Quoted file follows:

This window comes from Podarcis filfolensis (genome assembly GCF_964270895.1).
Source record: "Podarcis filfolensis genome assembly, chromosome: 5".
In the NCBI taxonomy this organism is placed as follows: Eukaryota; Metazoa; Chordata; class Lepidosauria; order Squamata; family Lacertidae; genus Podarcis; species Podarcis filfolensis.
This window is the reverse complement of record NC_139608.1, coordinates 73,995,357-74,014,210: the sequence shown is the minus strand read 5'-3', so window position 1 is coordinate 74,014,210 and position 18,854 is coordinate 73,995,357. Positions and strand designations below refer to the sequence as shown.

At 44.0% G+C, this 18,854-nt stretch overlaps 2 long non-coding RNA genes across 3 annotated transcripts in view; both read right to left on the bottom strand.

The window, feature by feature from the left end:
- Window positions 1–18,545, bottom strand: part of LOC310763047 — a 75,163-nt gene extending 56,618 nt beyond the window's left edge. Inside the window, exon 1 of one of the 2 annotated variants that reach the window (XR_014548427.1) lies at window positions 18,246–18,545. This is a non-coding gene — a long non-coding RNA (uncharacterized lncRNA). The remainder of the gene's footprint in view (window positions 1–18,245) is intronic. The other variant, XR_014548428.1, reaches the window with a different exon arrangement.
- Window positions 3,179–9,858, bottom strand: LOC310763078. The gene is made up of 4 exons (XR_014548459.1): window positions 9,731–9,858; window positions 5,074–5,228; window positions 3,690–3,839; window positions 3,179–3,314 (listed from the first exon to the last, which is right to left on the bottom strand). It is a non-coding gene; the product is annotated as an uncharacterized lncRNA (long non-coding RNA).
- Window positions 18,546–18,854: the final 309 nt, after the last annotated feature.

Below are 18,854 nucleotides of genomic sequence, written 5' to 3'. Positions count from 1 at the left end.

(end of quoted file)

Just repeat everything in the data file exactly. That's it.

This window comes from Podarcis filfolensis (genome assembly GCF_964270895.1).
Source record: "Podarcis filfolensis genome assembly, chromosome: 5".
In the NCBI taxonomy this organism is placed as follows: Eukaryota; Metazoa; Chordata; class Lepidosauria; order Squamata; family Lacertidae; genus Podarcis; species Podarcis filfolensis.
This window is the reverse complement of record NC_139608.1, coordinates 73,995,357-74,014,210: the sequence shown is the minus strand read 5'-3', so window position 1 is coordinate 74,014,210 and position 18,854 is coordinate 73,995,357. Positions and strand designations below refer to the sequence as shown.

At 44.0% G+C, this 18,854-nt stretch overlaps 2 long non-coding RNA genes across 3 annotated transcripts in view; both read right to left on the bottom strand.

The window, feature by feature from the left end:
- Window positions 1–18,545, bottom strand: part of LOC310763047 — a 75,163-nt gene extending 56,618 nt beyond the window's left edge. Inside the window, exon 1 of one of the 2 annotated variants that reach the window (XR_014548427.1) lies at window positions 18,246–18,545. This is a non-coding gene — a long non-coding RNA (uncharacterized lncRNA). The remainder of the gene's footprint in view (window positions 1–18,245) is intronic. The other variant, XR_014548428.1, reaches the window with a different exon arrangement.
- Window positions 3,179–9,858, bottom strand: LOC310763078. The gene is made up of 4 exons (XR_014548459.1): window positions 9,731–9,858; window positions 5,074–5,228; window positions 3,690–3,839; window positions 3,179–3,314 (listed from the first exon to the last, which is right to left on the bottom strand). It is a non-coding gene; the product is annotated as an uncharacterized lncRNA (long non-coding RNA).
- Window positions 18,546–18,854: the final 309 nt, after the last annotated feature.

Below are 18,854 nucleotides of genomic sequence, written 5' to 3'. Positions count from 1 at the left end.